Took a ride over to John Tune Airport in Nashville today to meet with my new flight instructor – spent a very pleasant hour talking with her and working out a rough training plan to get me back in the air!
This is the aircraft I’ll be flying – a 2018 Cirrus SR 20: it’s quite a step up from the basic trainers I’ve flown almost exclusively prior to now, but it’s the sort of airplane I have always aspired to fly. It has all the very latest avionics, including ADS-B in (for real time weather and traffic displays), plus, like all Cirrus aircraft, it has an airframe parachute – if anything catastrophic happens, the pilot can pull a handle in the cockpit and deploy a large parachute that will then bring the aircraft down to the ground.
The training plan is for me to get a flight review completed ASAP so I’m current as far as the FAA is concerned. Then, I’ll complete a Cirrus Transition Training course which will certify me to fly Cirrus aircraft like the SR 20. Once those two things are done, I can start flying for fun (renting the same aircraft!) and also begin working on my instrument rating.
Cirrus Aircraft has become the leading manufacturer of general aviation aircraft in its relatively short history for good reason: their planes are beautiful, modern, fast, comfortable, and safe. One way that they continue to ensure that Cirrus pilots are safe pilots is through a remarkably well-designed training program offered through a network of pilot training centers such as Harmony Air, the one I’m going to be training at in Nashville.
In addition to the flight instruction and face-to-face training offered at their certified training centers, Cirrus also offers a number of courses through their online training hub called Cirrus Approach. The SR 20 transition course I’m taking starts with about 11.5 hours of online training (with dozens of videos as well as a workbook exercise) before I’ll ever sit in the airplane!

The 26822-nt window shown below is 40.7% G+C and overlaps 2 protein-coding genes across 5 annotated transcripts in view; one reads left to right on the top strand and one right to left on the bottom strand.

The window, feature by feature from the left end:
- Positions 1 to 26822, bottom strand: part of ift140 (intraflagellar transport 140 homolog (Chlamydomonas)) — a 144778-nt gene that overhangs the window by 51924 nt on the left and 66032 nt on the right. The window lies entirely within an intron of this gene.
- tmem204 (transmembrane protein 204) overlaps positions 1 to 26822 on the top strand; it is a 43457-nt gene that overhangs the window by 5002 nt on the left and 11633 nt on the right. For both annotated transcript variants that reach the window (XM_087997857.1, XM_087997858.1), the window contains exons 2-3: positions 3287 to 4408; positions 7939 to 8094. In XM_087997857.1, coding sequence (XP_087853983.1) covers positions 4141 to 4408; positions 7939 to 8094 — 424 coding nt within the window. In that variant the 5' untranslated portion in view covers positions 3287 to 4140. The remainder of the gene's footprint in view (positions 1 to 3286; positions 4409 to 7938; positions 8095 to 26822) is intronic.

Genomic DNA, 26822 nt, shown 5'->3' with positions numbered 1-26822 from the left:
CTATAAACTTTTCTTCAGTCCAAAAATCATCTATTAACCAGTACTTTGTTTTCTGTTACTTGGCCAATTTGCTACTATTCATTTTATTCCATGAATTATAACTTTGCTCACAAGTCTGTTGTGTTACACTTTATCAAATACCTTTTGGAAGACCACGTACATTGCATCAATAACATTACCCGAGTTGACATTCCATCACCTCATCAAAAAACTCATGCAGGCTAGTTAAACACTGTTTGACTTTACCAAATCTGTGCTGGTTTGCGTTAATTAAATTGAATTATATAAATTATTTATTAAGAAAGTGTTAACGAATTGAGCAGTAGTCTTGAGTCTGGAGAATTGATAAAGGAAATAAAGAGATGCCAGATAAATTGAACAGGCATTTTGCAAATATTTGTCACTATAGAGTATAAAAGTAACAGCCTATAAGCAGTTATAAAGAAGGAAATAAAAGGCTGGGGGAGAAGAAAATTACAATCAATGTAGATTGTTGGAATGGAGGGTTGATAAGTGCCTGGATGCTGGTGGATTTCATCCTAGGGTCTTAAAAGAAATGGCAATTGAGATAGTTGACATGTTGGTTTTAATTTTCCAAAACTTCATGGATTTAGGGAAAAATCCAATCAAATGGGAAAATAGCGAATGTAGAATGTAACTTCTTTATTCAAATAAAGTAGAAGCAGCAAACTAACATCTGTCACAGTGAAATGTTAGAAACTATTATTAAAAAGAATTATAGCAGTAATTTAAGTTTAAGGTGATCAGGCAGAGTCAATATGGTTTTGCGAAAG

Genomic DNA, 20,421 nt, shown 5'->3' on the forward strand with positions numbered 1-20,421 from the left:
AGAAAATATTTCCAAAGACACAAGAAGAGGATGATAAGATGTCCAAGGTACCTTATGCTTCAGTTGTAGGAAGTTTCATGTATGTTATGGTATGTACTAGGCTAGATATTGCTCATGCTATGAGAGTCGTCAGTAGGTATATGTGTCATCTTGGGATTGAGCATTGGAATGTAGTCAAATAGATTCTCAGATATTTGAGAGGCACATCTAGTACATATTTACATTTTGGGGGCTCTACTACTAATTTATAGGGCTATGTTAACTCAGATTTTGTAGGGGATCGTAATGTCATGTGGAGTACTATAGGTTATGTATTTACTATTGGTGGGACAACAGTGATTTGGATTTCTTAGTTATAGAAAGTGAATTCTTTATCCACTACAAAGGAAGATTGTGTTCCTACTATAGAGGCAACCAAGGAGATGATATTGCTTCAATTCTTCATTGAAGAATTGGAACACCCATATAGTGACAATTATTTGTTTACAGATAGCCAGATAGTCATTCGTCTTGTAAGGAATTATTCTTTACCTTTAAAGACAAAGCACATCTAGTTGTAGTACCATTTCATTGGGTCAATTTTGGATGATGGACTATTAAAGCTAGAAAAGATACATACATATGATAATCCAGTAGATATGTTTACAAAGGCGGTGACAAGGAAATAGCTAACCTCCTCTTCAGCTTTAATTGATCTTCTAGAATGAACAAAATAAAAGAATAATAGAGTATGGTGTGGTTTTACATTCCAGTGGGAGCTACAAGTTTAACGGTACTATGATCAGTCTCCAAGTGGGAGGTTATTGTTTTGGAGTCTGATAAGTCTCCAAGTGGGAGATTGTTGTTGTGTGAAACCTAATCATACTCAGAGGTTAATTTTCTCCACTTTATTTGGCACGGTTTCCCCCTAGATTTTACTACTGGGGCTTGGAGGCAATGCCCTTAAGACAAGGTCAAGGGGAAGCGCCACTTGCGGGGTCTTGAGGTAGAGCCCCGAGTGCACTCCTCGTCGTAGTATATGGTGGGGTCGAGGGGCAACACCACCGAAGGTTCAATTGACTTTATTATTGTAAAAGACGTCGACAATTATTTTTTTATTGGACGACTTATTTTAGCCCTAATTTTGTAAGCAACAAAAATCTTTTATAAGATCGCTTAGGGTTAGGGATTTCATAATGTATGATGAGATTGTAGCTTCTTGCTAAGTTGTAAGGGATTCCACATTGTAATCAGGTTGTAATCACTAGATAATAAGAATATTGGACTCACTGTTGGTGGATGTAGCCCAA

In addition to Cirrus Approach, there’s also a remarkable iBook available that uses videos, animations, and interactive features to teach pilots how to operate the SR20 and SR22 aircraft:
(incidentally, the date in the Onebox above is the original publication date – the book is updated regularly, and it’s current for the new Perspective+ avionics that are in the specific aircraft I’ll be flying)
So, needless to say, I’ve got a lot of studying to do!!!
Flying commercial to Florida today for a business trip — our aircraft missed its release time because of a maintenance issue, so we had to sit in the penalty box holding area for about 30 minutes awaiting a new clearance from ATC.
I’m pretty sure this bird who decided to perch on our left winglet was there just to laugh at us:
I’ve got my first flight in almost 11 years scheduled for later this week! We’ve got the aircraft reserved for 3 hours of flight time, and the forecast is for clouds but no precipitation, so things are looking promising!!! (getting a little nervous)
The weather was a little sketchy today, but in addition to spending some time on the ground getting some instruction on the avionics, we managed to get in a few laps around the traffic pattern: logged 3 takeoffs and landings and 1.0 hours of flight time – my first in almost 11 years!